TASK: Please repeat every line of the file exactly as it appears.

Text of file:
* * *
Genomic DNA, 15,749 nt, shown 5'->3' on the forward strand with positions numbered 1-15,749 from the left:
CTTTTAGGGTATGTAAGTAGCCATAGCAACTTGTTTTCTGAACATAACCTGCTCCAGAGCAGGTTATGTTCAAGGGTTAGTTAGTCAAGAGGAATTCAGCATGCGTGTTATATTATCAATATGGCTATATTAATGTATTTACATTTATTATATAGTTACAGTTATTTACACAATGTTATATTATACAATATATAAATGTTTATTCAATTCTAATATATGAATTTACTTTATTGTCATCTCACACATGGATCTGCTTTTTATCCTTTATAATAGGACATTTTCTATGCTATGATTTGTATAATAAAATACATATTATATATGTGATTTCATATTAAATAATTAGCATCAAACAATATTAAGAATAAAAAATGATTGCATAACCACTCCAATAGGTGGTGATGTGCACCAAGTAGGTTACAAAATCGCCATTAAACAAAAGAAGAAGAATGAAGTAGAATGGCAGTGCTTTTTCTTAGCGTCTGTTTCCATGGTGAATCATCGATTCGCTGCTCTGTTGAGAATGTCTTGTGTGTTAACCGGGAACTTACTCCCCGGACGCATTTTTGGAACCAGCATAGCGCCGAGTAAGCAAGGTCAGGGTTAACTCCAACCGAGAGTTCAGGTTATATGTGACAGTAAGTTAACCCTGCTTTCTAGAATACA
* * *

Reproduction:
Genomic DNA, 15,749 nt, shown 5'->3' on the forward strand with positions numbered 1-15,749 from the left:
CTTTTAGGGTATGTAAGTAGCCATAGCAACTTGTTTTCTGAACATAACCTGCTCCAGAGCAGGTTATGTTCAAGGGTTAGTTAGTCAAGAGGAATTCAGCATGCGTGTTATATTATCAATATGGCTATATTAATGTATTTACATTTATTATATAGTTACAGTTATTTACACAATGTTATATTATACAATATATAAATGTTTATTCAATTCTAATATATGAATTTACTTTATTGTCATCTCACACATGGATCTGCTTTTTATCCTTTATAATAGGACATTTTCTATGCTATGATTTGTATAATAAAATACATATTATATATGTGATTTCATATTAAATAATTAGCATCAAACAATATTAAGAATAAAAAATGATTGCATAACCACTCCAATAGGTGGTGATGTGCACCAAGTAGGTTACAAAATCGCCATTAAACAAAAGAAGAAGAATGAAGTAGAATGGCAGTGCTTTTTCTTAGCGTCTGTTTCCATGGTGAATCATCGATTCGCTGCTCTGTTGAGAATGTCTTGTGTGTTAACCGGGAACTTACTCCCCGGACGCATTTTTGGAACCAGCATAGCGCCGAGTAAGCAAGGTCAGGGTTAACTCCAACCGAGAGTTCAGGTTATATGTGACAGTAAGTTAACCCTGCTTTCTAGAATACA